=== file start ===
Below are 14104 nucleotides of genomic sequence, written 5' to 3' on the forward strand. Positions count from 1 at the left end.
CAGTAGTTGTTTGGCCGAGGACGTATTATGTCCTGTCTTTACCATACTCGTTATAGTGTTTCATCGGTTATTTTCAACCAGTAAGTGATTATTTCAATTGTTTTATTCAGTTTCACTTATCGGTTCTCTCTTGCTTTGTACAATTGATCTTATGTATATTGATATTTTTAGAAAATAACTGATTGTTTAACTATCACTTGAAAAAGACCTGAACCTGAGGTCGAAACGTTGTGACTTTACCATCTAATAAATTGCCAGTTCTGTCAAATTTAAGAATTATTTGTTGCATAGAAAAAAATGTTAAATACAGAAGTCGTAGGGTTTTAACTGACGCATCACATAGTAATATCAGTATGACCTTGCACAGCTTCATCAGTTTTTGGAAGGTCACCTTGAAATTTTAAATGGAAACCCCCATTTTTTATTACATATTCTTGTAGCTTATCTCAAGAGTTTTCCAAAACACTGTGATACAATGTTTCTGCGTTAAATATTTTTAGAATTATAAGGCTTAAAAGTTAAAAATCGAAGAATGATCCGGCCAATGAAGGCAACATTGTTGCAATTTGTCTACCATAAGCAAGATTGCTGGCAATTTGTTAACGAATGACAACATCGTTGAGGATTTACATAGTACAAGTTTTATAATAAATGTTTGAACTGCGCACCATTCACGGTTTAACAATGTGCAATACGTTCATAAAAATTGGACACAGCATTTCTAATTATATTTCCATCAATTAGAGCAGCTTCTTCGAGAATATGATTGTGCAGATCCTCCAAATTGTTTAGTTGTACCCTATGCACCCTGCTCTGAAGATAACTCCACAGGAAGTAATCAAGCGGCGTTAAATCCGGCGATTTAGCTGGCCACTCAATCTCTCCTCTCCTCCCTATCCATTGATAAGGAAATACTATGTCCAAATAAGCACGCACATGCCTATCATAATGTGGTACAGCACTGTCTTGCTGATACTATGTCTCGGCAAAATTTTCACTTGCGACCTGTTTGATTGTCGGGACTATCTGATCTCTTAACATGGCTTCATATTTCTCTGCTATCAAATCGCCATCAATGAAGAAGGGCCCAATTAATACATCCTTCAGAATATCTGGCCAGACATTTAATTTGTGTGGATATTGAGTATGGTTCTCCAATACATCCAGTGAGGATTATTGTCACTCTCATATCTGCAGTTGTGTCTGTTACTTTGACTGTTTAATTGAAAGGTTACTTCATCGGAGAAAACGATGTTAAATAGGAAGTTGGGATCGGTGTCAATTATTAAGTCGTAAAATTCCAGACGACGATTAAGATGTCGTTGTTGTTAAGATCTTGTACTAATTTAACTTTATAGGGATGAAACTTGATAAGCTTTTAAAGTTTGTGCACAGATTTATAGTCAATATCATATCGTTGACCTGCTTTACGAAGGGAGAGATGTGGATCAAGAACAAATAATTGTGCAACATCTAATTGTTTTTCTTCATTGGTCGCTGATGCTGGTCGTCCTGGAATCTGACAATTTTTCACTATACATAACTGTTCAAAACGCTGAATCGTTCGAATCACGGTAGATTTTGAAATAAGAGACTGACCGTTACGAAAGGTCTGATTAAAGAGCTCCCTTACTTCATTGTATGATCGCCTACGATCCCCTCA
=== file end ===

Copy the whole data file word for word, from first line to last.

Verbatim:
Below are 14104 nucleotides of genomic sequence, written 5' to 3' on the forward strand. Positions count from 1 at the left end.
CAGTAGTTGTTTGGCCGAGGACGTATTATGTCCTGTCTTTACCATACTCGTTATAGTGTTTCATCGGTTATTTTCAACCAGTAAGTGATTATTTCAATTGTTTTATTCAGTTTCACTTATCGGTTCTCTCTTGCTTTGTACAATTGATCTTATGTATATTGATATTTTTAGAAAATAACTGATTGTTTAACTATCACTTGAAAAAGACCTGAACCTGAGGTCGAAACGTTGTGACTTTACCATCTAATAAATTGCCAGTTCTGTCAAATTTAAGAATTATTTGTTGCATAGAAAAAAATGTTAAATACAGAAGTCGTAGGGTTTTAACTGACGCATCACATAGTAATATCAGTATGACCTTGCACAGCTTCATCAGTTTTTGGAAGGTCACCTTGAAATTTTAAATGGAAACCCCCATTTTTTATTACATATTCTTGTAGCTTATCTCAAGAGTTTTCCAAAACACTGTGATACAATGTTTCTGCGTTAAATATTTTTAGAATTATAAGGCTTAAAAGTTAAAAATCGAAGAATGATCCGGCCAATGAAGGCAACATTGTTGCAATTTGTCTACCATAAGCAAGATTGCTGGCAATTTGTTAACGAATGACAACATCGTTGAGGATTTACATAGTACAAGTTTTATAATAAATGTTTGAACTGCGCACCATTCACGGTTTAACAATGTGCAATACGTTCATAAAAATTGGACACAGCATTTCTAATTATATTTCCATCAATTAGAGCAGCTTCTTCGAGAATATGATTGTGCAGATCCTCCAAATTGTTTAGTTGTACCCTATGCACCCTGCTCTGAAGATAACTCCACAGGAAGTAATCAAGCGGCGTTAAATCCGGCGATTTAGCTGGCCACTCAATCTCTCCTCTCCTCCCTATCCATTGATAAGGAAATACTATGTCCAAATAAGCACGCACATGCCTATCATAATGTGGTACAGCACTGTCTTGCTGATACTATGTCTCGGCAAAATTTTCACTTGCGACCTGTTTGATTGTCGGGACTATCTGATCTCTTAACATGGCTTCATATTTCTCTGCTATCAAATCGCCATCAATGAAGAAGGGCCCAATTAATACATCCTTCAGAATATCTGGCCAGACATTTAATTTGTGTGGATATTGAGTATGGTTCTCCAATACATCCAGTGAGGATTATTGTCACTCTCATATCTGCAGTTGTGTCTGTTACTTTGACTGTTTAATTGAAAGGTTACTTCATCGGAGAAAACGATGTTAAATAGGAAGTTGGGATCGGTGTCAATTATTAAGTCGTAAAATTCCAGACGACGATTAAGATGTCGTTGTTGTTAAGATCTTGTACTAATTTAACTTTATAGGGATGAAACTTGATAAGCTTTTAAAGTTTGTGCACAGATTTATAGTCAATATCATATCGTTGACCTGCTTTACGAAGGGAGAGATGTGGATCAAGAACAAATAATTGTGCAACATCTAATTGTTTTTCTTCATTGGTCGCTGATGCTGGTCGTCCTGGAATCTGACAATTTTTCACTATACATAACTGTTCAAAACGCTGAATCGTTCGAATCACGGTAGATTTTGAAATAAGAGACTGACCGTTACGAAAGGTCTGATTAAAGAGCTCCCTTACTTCATTGTATGATCGCCTACGATCCCCTCA